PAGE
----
Teen hacker issues warning to others after obtaining classmates’, teachers’ sensitive information

**Embargo: Kansas City, KS-MO**

A 16-year-old junior at Shawnee Mission North High School wanted to prank his friends, using his school issued computer

**Embargo: Kansas City, KS-MO** A 16-year-old junior at Shawnee Mission North High School wanted to prank his friends, using his school issued computer

Shawnee, KS — A high school student who was suspended for hacking into his teachers’ and classmates’ accounts is apologizing – and providing a warning to protect yourself form hackers like him.

A 16-year-old junior at Shawnee Mission North High School wanted to prank his friends, using his school issued computer.

“It started as me just sending a link to some friends saying,’hey bro, click this link.'”

Sometimes the line would say “click this link, it’s very interesting or urgent.

After someone clicked the link, a page identical to their Gmail accounts appeared. The fake page recorded their log in and password information as they entered it.

Soon, he had access to seven students’ accounts and four teachers’ sensitive information, including grades.

“Every person that I would send that to, they would click and I would have their password,” the teen said. ” I was able to get into their Google classroom, where I could edit grades, but I didn’t do that.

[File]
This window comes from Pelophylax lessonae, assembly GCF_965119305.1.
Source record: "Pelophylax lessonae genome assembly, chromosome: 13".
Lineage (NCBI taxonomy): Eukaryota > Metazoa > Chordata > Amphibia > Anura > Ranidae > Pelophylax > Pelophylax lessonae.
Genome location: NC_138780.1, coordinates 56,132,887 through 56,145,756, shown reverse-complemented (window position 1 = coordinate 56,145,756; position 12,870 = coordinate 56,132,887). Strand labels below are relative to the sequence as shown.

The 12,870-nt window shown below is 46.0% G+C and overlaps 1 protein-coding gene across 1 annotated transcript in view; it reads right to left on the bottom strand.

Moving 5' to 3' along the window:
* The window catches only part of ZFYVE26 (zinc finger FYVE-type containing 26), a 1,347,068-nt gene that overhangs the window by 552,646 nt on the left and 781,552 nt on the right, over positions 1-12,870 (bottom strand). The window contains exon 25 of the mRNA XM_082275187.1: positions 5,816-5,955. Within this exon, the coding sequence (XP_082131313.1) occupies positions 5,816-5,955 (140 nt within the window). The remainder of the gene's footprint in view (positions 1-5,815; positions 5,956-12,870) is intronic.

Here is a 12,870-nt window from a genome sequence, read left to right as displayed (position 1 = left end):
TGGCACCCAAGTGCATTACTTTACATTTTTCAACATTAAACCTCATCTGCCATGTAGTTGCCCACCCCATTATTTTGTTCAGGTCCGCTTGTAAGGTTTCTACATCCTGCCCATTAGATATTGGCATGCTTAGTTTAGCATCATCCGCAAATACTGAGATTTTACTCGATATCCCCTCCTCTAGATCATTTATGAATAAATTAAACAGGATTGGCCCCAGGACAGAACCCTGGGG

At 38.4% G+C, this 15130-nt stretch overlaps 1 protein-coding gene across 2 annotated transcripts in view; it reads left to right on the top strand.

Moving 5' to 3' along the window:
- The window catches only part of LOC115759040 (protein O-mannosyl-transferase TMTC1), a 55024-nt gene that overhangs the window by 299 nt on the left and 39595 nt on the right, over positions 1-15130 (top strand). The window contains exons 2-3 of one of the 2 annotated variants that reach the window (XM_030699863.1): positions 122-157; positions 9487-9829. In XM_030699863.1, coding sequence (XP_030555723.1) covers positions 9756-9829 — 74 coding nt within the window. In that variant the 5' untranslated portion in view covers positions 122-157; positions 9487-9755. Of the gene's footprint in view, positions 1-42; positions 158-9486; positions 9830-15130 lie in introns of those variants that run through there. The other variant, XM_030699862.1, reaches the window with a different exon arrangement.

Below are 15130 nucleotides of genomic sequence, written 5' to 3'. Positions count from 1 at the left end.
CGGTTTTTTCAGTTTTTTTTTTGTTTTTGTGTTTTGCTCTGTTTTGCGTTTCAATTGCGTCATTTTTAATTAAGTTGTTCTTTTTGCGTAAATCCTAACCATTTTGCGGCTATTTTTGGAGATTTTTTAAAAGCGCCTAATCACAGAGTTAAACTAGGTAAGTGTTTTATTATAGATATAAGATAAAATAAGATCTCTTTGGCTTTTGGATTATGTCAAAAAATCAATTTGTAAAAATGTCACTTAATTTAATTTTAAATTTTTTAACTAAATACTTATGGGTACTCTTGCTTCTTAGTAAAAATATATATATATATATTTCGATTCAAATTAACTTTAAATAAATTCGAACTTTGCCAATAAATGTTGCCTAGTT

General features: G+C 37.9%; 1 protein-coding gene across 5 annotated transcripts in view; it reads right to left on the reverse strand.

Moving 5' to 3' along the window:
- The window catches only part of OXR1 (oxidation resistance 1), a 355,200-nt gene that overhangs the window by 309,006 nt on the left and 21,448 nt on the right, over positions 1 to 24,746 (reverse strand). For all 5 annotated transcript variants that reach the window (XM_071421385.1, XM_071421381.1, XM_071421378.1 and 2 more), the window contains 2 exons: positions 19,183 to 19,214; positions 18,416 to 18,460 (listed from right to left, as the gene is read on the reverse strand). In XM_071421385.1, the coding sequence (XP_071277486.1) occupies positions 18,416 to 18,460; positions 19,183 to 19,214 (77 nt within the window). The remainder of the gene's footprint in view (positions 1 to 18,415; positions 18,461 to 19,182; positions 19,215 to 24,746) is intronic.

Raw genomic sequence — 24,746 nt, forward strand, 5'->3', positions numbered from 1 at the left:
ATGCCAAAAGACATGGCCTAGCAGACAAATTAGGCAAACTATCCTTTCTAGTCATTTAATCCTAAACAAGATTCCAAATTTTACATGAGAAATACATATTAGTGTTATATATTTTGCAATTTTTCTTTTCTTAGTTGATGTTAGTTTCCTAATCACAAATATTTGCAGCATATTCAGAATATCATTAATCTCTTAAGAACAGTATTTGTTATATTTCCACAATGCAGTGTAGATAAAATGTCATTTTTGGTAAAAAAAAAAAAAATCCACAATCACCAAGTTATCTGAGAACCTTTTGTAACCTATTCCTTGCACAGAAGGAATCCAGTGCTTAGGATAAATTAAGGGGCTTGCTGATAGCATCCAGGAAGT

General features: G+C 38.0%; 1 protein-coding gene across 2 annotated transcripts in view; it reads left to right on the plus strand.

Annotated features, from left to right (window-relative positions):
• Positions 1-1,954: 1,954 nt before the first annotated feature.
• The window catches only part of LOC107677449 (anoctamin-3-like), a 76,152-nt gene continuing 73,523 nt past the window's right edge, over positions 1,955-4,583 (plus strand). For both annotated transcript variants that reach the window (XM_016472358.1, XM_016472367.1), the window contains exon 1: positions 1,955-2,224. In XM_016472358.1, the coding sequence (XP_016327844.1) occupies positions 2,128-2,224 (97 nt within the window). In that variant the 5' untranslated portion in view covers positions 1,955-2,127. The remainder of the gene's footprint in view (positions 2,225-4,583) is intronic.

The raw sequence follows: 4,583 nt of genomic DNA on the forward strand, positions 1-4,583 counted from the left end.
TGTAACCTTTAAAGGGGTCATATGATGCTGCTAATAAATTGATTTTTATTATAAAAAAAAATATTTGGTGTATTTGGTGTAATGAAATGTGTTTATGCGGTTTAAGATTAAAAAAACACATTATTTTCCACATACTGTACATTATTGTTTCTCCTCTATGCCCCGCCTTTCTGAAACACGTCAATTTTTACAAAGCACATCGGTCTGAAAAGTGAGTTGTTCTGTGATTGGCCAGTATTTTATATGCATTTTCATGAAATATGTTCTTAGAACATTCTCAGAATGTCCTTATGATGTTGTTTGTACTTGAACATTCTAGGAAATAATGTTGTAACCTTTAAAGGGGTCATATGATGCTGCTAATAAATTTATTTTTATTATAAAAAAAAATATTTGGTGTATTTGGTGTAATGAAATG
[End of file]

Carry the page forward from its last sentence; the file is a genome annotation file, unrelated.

The school caught on, however, and his mother received a call she never imagined receiving. Her honor student son had been suspended for five days.

“It made me feel sick,” she said.

While the school suspended him, mom has her own punishment. She made her son read The Art of Deception: Controlling the Human Element of Security. The book is written by a hacker who turned into a security expert.

She wanted her son to understand the harsh penalties hackers can face.

“People have gone to prison,” she said.

The student, meanwhile, says he is focusing his computer skills to become a quantitative developer to create financial software.

“Looking back, I really regret it,” he said. “It got out of control quickly. I’d like to apologize to everyone was affected by this.”

The biggest tip the teen offered is to never click on a link unless you know it’s legitimate. Once you do click a link, check the search bar to make sure it is a real Website and not another imposter IP address.

The junior said many people use the same type of fishing hack on Facebook. Sometimes users will receive a link for a free iPad or cheaper sunglasses.

The school district refused comment. They told KCTV5 they could not confirm or deny the incident happened.